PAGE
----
Monthly Archives: March 2014

More Precise Index Status Data for Your Site Variations

Webmaster Level: Intermediate

The Google Webmaster Tools Index Status feature reports how many pages on your site are indexed by Google. In the past, we didn’t show index status data for HTTPS websites independently, but rather we included everything in the HTTP site’s report. In the last months, we’ve heard from you that you’d like to use Webmaster Tools to track your indexed URLs for sections of your website, including the parts that use HTTPS.

We’ve seen that nearly 10% of all URLs already use a secure connection to transfer data via HTTPS, and we hope to see more webmasters move their websites from HTTP to HTTPS in the future. We’re happy to announce a refinement in the way your site’s index status data is displayed in Webmaster Tools: the Index Status feature now tracks your site’s indexed URLs for each protocol (HTTP and HTTPS) as well as for verified subdirectories.

This makes it easy for you to monitor different sections of your site. For example, the following URLs each show their own data in Webmaster Tools Index Status report, provided they are verified separately:

The refined data will be visible for webmasters whose site’s URLs are on HTTPS or who have subdirectories verified, such as Data for subdirectories will be included in the higher-level verified sites on the same hostname and protocol.

If you have a website on HTTPS or if some of your content is indexed under different subdomains, you will see a change in the corresponding Index Status reports. The screenshots below illustrate the changes that you may see on your HTTP and HTTPS sites’ Index Status graphs for instance:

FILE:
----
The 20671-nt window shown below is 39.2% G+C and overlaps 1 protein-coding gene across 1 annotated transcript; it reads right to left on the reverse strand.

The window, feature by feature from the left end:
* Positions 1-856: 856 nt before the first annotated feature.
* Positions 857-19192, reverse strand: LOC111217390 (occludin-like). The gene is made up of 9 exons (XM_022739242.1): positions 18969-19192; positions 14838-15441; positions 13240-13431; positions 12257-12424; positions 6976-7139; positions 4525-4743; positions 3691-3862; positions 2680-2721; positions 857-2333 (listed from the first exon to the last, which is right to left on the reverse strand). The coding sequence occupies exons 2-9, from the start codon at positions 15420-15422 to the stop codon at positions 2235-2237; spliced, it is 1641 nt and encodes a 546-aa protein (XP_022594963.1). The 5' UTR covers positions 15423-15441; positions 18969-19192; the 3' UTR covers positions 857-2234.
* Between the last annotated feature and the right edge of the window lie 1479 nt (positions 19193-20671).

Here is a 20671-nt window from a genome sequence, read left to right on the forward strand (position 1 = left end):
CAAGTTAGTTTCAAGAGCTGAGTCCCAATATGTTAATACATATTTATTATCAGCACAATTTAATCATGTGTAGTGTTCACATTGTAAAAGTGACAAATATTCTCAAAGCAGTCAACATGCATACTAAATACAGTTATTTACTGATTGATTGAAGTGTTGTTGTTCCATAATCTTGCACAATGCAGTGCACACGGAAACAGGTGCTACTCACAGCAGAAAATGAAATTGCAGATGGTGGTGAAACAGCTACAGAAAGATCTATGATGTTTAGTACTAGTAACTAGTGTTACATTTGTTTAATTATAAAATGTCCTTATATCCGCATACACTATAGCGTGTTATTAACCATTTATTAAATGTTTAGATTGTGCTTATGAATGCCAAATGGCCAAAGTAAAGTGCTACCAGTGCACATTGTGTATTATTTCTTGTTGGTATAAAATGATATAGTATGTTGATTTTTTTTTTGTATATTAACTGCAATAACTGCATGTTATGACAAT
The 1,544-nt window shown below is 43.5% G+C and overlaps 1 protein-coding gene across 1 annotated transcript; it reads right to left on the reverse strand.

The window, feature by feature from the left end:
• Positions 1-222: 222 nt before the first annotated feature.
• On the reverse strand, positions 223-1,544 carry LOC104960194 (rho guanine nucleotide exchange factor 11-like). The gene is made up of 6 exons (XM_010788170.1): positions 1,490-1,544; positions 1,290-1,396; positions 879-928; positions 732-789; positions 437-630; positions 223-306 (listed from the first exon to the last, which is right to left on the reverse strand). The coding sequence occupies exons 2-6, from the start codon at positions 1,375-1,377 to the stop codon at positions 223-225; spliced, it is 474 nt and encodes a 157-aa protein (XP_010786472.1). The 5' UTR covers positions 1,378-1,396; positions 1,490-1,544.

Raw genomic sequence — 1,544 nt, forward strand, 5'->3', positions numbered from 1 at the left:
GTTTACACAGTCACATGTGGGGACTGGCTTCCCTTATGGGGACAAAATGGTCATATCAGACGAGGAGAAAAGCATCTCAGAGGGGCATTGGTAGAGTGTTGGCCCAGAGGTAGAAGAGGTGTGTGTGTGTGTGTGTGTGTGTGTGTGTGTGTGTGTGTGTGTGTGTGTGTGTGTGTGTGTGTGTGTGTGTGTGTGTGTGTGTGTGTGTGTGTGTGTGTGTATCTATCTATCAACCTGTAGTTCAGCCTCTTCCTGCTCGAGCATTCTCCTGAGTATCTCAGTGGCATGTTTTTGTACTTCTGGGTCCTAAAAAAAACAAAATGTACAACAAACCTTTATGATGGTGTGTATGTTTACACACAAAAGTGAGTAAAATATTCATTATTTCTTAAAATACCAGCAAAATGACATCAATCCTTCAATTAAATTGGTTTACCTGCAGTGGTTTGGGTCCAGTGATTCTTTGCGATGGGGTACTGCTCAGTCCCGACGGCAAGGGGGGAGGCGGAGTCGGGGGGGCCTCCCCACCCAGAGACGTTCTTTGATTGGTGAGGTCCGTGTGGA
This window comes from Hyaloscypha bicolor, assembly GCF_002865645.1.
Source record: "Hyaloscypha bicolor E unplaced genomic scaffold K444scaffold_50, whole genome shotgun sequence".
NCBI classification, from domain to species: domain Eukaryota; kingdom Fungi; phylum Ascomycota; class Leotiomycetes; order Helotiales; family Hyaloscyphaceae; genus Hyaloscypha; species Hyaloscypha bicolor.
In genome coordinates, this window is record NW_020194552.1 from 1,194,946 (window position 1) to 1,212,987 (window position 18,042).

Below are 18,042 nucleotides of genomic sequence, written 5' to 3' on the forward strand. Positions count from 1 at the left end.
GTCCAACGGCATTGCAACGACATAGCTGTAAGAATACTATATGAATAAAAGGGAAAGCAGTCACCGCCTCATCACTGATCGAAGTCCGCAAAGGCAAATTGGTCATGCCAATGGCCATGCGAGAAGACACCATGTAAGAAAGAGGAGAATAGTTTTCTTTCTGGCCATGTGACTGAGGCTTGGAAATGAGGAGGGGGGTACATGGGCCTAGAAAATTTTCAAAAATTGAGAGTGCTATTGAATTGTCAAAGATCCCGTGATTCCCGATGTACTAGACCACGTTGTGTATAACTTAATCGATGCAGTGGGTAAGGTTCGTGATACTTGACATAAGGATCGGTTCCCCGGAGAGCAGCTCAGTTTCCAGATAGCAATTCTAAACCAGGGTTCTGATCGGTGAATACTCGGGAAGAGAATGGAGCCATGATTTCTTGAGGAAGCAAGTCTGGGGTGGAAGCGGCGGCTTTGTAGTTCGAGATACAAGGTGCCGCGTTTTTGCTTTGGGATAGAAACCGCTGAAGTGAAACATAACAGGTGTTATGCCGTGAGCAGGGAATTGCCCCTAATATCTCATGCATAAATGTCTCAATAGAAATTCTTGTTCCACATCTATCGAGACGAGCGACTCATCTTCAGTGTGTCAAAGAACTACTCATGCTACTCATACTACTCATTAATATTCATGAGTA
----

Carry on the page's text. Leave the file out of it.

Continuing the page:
HTTP site’s Index Status showing drop
HTTPS site’s Index Status showing increase

An “Update” annotation has been added to the Index Status graph for March 9th, showing when we started collecting this data. This change does not affect the way we index your URLs, nor does it have an impact on the overall number of URLs indexed on your domain. It is a change that only affects the reporting of data in Webmaster Tools user interface.
In order to see your data correctly, you will need to verify all existing variants of your site (www., non-www., HTTPS, subdirectories, subdomains) in Google Webmaster Tools. We recommend that your preferred domains and canonical URLs are configured accordingly.
Note that if you wish to submit a Sitemap, you will need to do so for the preferred variant of your website, using the corresponding URLs. Robots.txt files are also read separately for each protocol and hostname.